Governor Murphy recently signed into law a Bill that expands the statute of limitations and categories of defendants who can be held liable in civil sexual assault cases. The Bill will take effect on December 1, 2019.
The primary aim of the law is to expand the window of time in which a child victim of sexual assault and other crimes of a sexual nature can file a civil lawsuit against his/her abuser. The law extends the statute of limitations for civil sex assault cases until the victim is 55 or seven years after he/she realizes the abuse.
Preventing Sexual Abuse Claims From Being Time-Barred
In much recent news concerning allegations of sexual abuse against the Catholic Church and in allegations related to the #MeToo movement, many civil claims have been barred due to the current two year statute of limitations, which affords anyone who has been the victim of sexual abuse only two years to come forward and file a civil claim.
The primary sponsors of the bill emphasized the need to expand the statute of limitations for child victims: focusing on the complicated ways in which victims of sexual assault continue to experience trauma in the years that follow the abuse, which may also include victims not recognizing harm occurred, or gaining the ability to come forward, until years later.
What Does this Mean for Employers?
The enactment of this law is a significant change for any employer whose employees, volunteers, agents, etc. come into contact with children through their work. The law more than doubles the number of years before an employer may learn about a claim. This means the likelihood of memories fading and documents being disposed of may be even more problematic than it has been previously.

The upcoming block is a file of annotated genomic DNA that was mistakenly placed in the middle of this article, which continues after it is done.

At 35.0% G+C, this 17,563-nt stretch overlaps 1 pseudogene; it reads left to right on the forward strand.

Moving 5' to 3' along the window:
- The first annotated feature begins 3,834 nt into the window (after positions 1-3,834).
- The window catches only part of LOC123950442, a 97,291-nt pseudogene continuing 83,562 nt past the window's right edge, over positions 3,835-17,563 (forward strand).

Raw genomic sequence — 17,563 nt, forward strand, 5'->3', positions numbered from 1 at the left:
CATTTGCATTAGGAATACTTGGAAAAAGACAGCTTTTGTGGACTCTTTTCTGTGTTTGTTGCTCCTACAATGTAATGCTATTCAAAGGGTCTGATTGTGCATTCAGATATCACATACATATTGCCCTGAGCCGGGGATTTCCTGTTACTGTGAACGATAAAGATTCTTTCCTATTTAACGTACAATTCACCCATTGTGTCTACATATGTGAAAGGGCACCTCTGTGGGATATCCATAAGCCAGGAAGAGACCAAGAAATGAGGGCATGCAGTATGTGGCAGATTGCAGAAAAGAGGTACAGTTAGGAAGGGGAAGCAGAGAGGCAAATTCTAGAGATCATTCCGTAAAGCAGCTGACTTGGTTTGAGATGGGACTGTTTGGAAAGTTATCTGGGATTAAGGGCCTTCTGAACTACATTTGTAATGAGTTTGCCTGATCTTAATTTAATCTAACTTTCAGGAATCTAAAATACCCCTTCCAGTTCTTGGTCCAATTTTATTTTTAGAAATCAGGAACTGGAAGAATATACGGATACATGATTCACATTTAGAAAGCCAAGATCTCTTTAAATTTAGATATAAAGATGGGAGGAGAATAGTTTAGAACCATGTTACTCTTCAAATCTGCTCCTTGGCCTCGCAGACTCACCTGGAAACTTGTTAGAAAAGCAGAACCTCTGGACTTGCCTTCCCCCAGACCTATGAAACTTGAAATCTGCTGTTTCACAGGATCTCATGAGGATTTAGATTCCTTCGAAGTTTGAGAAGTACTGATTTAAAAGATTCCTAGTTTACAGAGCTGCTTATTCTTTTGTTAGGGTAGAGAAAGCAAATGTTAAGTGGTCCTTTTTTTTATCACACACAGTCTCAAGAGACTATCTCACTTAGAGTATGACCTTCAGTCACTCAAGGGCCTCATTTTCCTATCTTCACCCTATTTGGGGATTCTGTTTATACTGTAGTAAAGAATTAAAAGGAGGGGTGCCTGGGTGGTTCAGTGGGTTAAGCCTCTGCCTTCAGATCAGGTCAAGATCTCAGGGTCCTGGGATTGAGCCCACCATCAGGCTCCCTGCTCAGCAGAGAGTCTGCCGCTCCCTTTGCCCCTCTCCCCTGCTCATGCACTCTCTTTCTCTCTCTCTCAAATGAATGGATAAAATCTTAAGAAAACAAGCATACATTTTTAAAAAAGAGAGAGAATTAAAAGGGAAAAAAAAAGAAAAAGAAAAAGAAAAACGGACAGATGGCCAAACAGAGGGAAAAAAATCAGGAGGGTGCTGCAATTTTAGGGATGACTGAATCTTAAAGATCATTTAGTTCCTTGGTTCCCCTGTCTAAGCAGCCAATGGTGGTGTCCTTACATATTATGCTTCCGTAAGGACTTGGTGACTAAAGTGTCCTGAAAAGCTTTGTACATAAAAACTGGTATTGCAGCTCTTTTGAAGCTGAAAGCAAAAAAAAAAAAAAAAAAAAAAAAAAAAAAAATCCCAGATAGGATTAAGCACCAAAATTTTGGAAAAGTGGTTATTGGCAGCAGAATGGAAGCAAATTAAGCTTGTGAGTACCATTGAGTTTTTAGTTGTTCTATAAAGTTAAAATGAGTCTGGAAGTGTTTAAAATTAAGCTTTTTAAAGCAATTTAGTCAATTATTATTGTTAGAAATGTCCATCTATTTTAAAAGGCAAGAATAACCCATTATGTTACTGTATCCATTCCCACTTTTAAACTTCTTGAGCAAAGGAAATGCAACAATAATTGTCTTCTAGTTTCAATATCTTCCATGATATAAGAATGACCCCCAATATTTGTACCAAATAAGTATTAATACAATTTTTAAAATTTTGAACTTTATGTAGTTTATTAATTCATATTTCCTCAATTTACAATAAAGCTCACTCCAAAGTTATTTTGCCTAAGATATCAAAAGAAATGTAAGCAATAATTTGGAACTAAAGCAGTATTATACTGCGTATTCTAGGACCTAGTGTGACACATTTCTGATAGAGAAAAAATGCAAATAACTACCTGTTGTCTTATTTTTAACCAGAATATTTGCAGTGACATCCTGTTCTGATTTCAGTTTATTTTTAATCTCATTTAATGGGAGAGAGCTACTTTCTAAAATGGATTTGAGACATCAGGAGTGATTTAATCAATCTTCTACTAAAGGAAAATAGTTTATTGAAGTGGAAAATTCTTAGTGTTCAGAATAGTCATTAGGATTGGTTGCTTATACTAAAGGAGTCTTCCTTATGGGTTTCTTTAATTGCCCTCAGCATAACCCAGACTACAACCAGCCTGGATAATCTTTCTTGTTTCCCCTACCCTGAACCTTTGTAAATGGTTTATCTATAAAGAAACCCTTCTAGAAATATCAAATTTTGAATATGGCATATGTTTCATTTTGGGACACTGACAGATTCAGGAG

Despite this, the law expands those who can be held accountable for sexual crimes on a minor. It specifically removes the prior immunities given to non-profit corporations, societies or associations organized exclusively for religious, charitable, educational or hospital purposes along with its trustees, director, officers, employees, agents, servants or volunteers who cause damage “by a willful, wanton or grossly negligent act of commission or omission, including sexual assault” and crimes of a sexual nature as defined in the act. It also carves out an exception to the Tort Claims Act for claims against public entities. Therefore, employers should use extra precaution with respect to the interactions their employees, volunteers or representatives have when interacting with children and ensure all policies are up to date and enforced.
Contact a New Jersey Employment Discrimination Lawyer
If you have questions about how this legislation may impact your workplace, contact Leslie Park at firstname.lastname@example.org or call 732-545-4717 today.